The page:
Since our data reflects the results of a real immune response occurring in the alpaca's body, it is likely that there is some law inherent in the data. If there were no laws and antibodies were produced randomly, we would not be able to obtain highly similar amino acid sequences as described in 2. If the length of the amino acid sequence of an antibody is N, the number of possible amino acid sequences is N squared of 20. However, the world of immune response in vivo is actually much smaller, and there may be a finite number of immune responses to the same antigen. If this is the case, it may be possible to somehow capture it with deep learning. In this way, the fact that the true phenomenon to be captured is hidden behind the data is a very attractive application of deep learning.

The possibilities opened up by deep learning

Deep learning is being actively applied to the data of amino acid sequences, which are the building blocks of proteins. Interestingly, since amino acid sequences can be represented as strings, recent research tends to rapidly incorporate developments in the field of natural language processing. Specifically, there are the following studies Both studies apply BERT, a language model proposed by Google in 2018, to protein amino acid sequences.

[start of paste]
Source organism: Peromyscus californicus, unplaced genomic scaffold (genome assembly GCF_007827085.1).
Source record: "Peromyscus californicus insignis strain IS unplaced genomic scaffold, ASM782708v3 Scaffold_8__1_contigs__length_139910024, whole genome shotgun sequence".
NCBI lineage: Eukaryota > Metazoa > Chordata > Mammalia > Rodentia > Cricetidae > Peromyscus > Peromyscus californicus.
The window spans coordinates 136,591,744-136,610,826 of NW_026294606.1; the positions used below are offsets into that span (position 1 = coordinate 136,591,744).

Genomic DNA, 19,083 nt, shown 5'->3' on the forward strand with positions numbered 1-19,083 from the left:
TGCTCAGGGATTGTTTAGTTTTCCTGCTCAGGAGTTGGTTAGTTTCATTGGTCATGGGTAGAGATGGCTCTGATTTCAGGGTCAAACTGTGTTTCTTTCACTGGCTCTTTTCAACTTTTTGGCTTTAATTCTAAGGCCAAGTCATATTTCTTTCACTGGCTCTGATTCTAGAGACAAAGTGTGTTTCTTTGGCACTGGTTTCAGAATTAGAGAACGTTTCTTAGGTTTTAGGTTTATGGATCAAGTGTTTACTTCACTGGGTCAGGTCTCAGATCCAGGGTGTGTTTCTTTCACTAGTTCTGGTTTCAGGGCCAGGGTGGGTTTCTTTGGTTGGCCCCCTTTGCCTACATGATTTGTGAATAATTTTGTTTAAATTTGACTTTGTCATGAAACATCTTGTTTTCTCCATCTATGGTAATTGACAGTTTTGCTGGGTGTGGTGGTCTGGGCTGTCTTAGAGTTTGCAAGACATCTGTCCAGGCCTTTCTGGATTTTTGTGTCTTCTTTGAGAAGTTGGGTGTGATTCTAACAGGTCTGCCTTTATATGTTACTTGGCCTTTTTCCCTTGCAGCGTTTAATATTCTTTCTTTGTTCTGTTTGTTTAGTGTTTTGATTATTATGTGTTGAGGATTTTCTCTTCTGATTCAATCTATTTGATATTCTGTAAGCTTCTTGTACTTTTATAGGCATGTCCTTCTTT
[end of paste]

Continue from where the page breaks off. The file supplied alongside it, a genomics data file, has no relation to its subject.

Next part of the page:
[2006.15222] BERTology Meets Biology: Interpreting Attention in Protein Language Models
Transformer architectures have proven to learn useful representations for protein classification and generation tasks. However, these representations present challenges in interpretability. In this work, we demonstrate a set of methods for analyzing protein Transformer models through the lens of attention. We show that attention: (1) captures the folding structure of proteins, connecting amino acids that are far apart in the underlying sequence, but spatially close in the three-dimensional structure, (2) targets binding sites, a key functional component of proteins, and (3) focuses on progressively more complex biophysical properties with increasing layer depth. We find this behavior to be consistent across three Transformer architectures (BERT, ALBERT, XLNet) and two distinct protein datasets. We also present a three-dimensional visualization of the interaction between attention and protein structure. Code for visualization and analysis is available at

We are also working on applying deep learning techniques developed in the field of natural language processing, such as Transformer and BERT, to our own alpaca antibody data.